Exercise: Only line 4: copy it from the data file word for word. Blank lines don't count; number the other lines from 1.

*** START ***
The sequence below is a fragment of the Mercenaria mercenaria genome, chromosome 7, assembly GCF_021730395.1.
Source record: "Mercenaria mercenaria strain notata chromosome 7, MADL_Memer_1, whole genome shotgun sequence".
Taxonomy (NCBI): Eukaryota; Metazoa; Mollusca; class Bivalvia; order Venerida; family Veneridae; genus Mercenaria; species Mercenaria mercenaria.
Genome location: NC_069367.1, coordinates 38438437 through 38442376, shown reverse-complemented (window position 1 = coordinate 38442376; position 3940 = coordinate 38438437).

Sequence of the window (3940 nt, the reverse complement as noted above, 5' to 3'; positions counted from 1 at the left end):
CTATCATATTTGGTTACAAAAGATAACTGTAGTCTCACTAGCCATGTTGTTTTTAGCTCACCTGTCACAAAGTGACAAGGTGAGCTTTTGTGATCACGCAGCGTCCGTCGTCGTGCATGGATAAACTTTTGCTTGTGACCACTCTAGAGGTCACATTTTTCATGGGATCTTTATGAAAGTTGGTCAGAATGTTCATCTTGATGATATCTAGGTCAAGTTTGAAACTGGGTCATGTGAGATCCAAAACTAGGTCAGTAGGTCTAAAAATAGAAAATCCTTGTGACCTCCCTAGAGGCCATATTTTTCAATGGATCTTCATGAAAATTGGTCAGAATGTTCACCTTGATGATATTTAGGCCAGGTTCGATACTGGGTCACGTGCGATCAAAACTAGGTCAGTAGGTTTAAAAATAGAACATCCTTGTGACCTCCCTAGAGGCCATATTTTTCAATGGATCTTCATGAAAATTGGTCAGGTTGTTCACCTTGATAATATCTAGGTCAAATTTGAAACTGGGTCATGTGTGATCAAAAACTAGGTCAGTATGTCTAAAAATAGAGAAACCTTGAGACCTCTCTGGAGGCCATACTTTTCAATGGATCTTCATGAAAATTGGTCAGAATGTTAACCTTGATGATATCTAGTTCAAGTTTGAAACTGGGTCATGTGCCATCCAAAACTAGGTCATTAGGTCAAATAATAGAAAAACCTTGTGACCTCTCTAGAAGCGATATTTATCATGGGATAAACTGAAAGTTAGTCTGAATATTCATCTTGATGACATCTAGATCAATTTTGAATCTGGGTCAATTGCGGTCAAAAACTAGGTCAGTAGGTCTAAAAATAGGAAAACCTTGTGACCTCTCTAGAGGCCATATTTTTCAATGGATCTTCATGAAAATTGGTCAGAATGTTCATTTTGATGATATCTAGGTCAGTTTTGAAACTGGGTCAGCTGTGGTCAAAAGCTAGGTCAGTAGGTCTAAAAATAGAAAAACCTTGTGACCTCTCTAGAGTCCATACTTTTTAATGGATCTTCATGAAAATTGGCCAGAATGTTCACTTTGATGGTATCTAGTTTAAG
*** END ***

Genome location: NC_069367.1, coordinates 38438437 through 38442376, shown reverse-complemented (window position 1 = coordinate 38442376; position 3940 = coordinate 38438437).